Tag Archives: Lavacon

Why is it so important that STC survive?

Mark Baker, commenting on my post about STC and its future, asked me a question:

Larry, I have to ask why you think it is so important that the STC survive per se? Is it because it performs some vital function that will cease to exist if STC folds? Or is it sentimental attachment based on time sunk into it, long time association, and long standing friendships?

I’ve pondered that question for a while.

STC logo

Yes, STC has been good to me. But that’s not the only reason I want it to succeed.

Of course part of the answer, for me, is sentiment. My experience with STC has been extremely rewarding. I don’t keep up with friends from high school or college, but some of my STC friendships are going strong after 20 or 30 years. In STC, I feel an incredibly strong sense of belonging. This is my tribe.

I understand, however, that most people don’t share that sentiment. And I know it’s not a reason for wanting STC to survive per se.

So is there, in Mark’s words, a vital function that STC provides? I think there are several — or at least there can be.

The role of a society

What’s the role of a professional society in a field where credentialling — that is, licensing — isn’t a legal prerequisite to participation?

Start with networking and information exchange. Several of the more recently formed communities, like LavaCon and Write the Docs, provide both of those. It’s because of that, I think, that people are questioning whether STC has become outmoded.

Yet a professional society ought to perform other functions as well:
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Be the Captain: A Trusty Compass

Book cover imageAs you read Jack Molisani’s Be the Captain of Your Career, you might find yourself thinking that you already know most of this. But then you’ll hit upon something new, something that gives you an “aha” realization and makes the book worth every penny you paid for it.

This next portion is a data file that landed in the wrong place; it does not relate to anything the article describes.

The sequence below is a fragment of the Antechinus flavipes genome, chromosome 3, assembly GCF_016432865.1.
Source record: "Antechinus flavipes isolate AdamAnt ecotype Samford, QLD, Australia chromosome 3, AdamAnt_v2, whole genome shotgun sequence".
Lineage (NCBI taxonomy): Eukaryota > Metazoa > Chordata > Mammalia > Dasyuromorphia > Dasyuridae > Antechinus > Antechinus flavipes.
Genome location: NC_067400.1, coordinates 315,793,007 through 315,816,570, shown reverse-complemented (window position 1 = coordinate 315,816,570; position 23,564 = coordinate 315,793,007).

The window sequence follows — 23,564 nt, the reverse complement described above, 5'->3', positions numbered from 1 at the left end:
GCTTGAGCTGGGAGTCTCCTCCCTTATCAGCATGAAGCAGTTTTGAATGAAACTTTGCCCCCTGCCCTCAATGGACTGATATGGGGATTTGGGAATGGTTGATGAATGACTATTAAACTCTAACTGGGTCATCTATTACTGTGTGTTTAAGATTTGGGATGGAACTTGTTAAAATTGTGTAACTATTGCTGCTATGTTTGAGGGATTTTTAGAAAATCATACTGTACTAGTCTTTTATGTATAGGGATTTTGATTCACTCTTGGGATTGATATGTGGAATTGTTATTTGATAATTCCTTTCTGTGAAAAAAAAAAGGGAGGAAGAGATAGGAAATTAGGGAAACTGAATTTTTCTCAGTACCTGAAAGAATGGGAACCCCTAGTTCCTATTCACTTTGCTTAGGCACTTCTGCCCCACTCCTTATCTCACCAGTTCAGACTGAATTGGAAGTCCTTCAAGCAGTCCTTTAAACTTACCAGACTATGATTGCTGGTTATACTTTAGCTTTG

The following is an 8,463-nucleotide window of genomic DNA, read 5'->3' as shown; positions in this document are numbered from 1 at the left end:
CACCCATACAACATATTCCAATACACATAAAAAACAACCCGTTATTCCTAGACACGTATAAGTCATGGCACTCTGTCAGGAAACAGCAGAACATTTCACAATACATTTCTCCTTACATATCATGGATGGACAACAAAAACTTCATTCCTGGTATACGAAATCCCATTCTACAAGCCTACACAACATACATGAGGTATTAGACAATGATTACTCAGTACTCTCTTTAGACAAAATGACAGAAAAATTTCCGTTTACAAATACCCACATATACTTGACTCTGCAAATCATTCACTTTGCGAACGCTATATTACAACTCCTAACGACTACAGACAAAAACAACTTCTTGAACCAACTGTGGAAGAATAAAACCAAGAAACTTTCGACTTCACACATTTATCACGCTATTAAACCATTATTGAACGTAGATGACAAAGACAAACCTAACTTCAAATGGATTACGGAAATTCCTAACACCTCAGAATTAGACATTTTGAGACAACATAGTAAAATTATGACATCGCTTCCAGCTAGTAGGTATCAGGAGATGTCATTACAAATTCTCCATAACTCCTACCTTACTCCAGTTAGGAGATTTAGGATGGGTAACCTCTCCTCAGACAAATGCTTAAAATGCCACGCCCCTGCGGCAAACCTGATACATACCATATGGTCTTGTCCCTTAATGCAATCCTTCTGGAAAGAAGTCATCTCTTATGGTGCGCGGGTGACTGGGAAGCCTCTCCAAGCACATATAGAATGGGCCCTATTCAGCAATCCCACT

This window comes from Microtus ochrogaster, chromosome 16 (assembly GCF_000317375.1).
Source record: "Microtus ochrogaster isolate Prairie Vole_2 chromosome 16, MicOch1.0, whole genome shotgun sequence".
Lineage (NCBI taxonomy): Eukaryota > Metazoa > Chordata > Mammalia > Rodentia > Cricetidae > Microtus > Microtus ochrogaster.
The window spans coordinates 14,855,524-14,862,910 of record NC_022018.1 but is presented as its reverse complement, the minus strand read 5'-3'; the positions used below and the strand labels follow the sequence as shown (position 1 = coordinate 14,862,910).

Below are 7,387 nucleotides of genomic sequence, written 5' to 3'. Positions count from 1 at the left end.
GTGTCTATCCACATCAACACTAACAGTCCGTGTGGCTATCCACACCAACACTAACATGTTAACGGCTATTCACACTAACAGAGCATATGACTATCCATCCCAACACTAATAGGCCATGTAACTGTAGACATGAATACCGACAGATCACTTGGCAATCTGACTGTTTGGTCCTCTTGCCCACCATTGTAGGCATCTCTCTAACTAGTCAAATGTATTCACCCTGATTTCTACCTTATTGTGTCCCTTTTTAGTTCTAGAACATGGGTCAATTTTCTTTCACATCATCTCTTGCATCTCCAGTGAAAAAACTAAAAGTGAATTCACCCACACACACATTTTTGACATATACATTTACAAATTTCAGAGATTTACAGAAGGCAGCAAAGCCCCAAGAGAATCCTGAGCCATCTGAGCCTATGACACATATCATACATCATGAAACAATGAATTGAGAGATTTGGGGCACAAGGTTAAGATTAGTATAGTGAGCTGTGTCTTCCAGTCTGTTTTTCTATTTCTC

As you stand at the helm and navigate your way through your career, this book can be the compass you need to get your bearings and stay on course.

It’s easy to read: short, with chapters that often go just two or three pages. Have a highlighting pen handy: you’ll need it. I’ll keep my marked-up copy close by, to refresh my memory and to take stock of what I’m doing well and what I need to do better.

I love the tone of encouragement and exhortation. Jack speaks with authority born of his work as owner of a staffing company as well as his own personal experiences. An accomplished speaker and the organizer of the Lavacon conference, Jack is the real deal. His entrepreneurial know-how and his positive energy resound throughout the book.

Be the Captain contains great tips, from someone who’s sat at both sides of the interview table, on things like overcoming inertia, networking, selling yourself, and acing the interview. But this book isn’t just for job seekers. For example you’ll find solid, realistic advice on estimating work and then selling your estimate, and on negotiating to reach a win-win result.

The last section, Have It, covers some well-worn ground: decide what you love, and then do it. But the section is still worth reading, for in it Jack gives away his hard-earned wisdom on things like establishing a set of core values, personal branding, and negotiating.

Finally, Jack invites his readers to engage with him, providing an email address and two Twitter handles. I appreciate knowing that he’ll be there with me as I navigate the shoals.

Have you read Be the Captain of Your Career? If so, what was your take? If you had any “aha” moments I hope you’ll share them in the comments.